Tip of the Week: How Well is My Child Comprehending?

In my most recent tips of the week, I suggested there were three factors to consider when choosing the correct reader for your elementary child. The two discussed so far are the number of words read per minute and reading accuracy. The third factor is reading comprehension.

Reading can be thought of as two activities happening simultaneously: decoding and comprehending. Decoding, when reading orally, is the process of translating the words on a page into sounds. A student might read the typical number of words per minute for their grade level. A student’s reading accuracy might be near 100%. However, if after reading, the student is unable to answer some simple questions covering what was just read, she really isn’t reading, at least not the way we’re thinking about it here.

Educators have separated the kinds of questions we may ask our children into six categories. These questions have often been represented by educators as a pyramid to suggest that some questions are harder to answer than others. Questions at the bottom are easier than questions at the top. If you’re interested in how to frame the various kinds of questions up and down the pyramid, we’ve written a booklet, How to Ask Questions That Matter that shows you how to do just that.

But for the purpose of choosing the correct reader, ask questions at the lowest level. These questions that often start with the following phrases:

  1.  What happened when…
  2. Name the city where…
  3. How long was…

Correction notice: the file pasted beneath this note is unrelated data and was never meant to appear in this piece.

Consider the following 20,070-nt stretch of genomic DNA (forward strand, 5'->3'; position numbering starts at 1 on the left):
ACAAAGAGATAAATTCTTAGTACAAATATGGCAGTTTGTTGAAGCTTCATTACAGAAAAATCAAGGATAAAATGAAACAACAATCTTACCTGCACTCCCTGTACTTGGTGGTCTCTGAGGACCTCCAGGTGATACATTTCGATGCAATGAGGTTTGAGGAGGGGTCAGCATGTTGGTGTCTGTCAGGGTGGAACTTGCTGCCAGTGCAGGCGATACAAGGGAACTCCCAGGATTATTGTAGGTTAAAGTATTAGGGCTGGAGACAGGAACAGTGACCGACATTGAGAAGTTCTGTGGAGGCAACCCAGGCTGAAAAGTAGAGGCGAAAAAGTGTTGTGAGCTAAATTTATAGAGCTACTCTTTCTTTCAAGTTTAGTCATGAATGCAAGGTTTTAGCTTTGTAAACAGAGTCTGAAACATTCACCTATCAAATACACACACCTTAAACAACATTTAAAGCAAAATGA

4. Who painted the…
  5. What was the boy’s name…

After your student completes their one-minute reading test, ask two to three simple questions like the above to gauge their comprehension of the passage. Avoid asking too many questions about one passage.  You may inadvertently begin to measure their ability to remember, not just comprehend, what they read. Because a score of 80% (4 out of 5) is considered passing, having your child take two or three reading tests to reach this number may be best.

The ability of your child to comprehend simple questions is the last factor to consider when choosing a reader for your child. However, there is one overall principle that governs these three factors.

I’ll tell you about it next time.

Thanks for reading!

Curt Bumcrot, MRE

It’s not too late to enroll in NCCA’s Diploma Program! We offer accountability and support through this advisory service to homeschool families completing high school coursework. Click here for more information.

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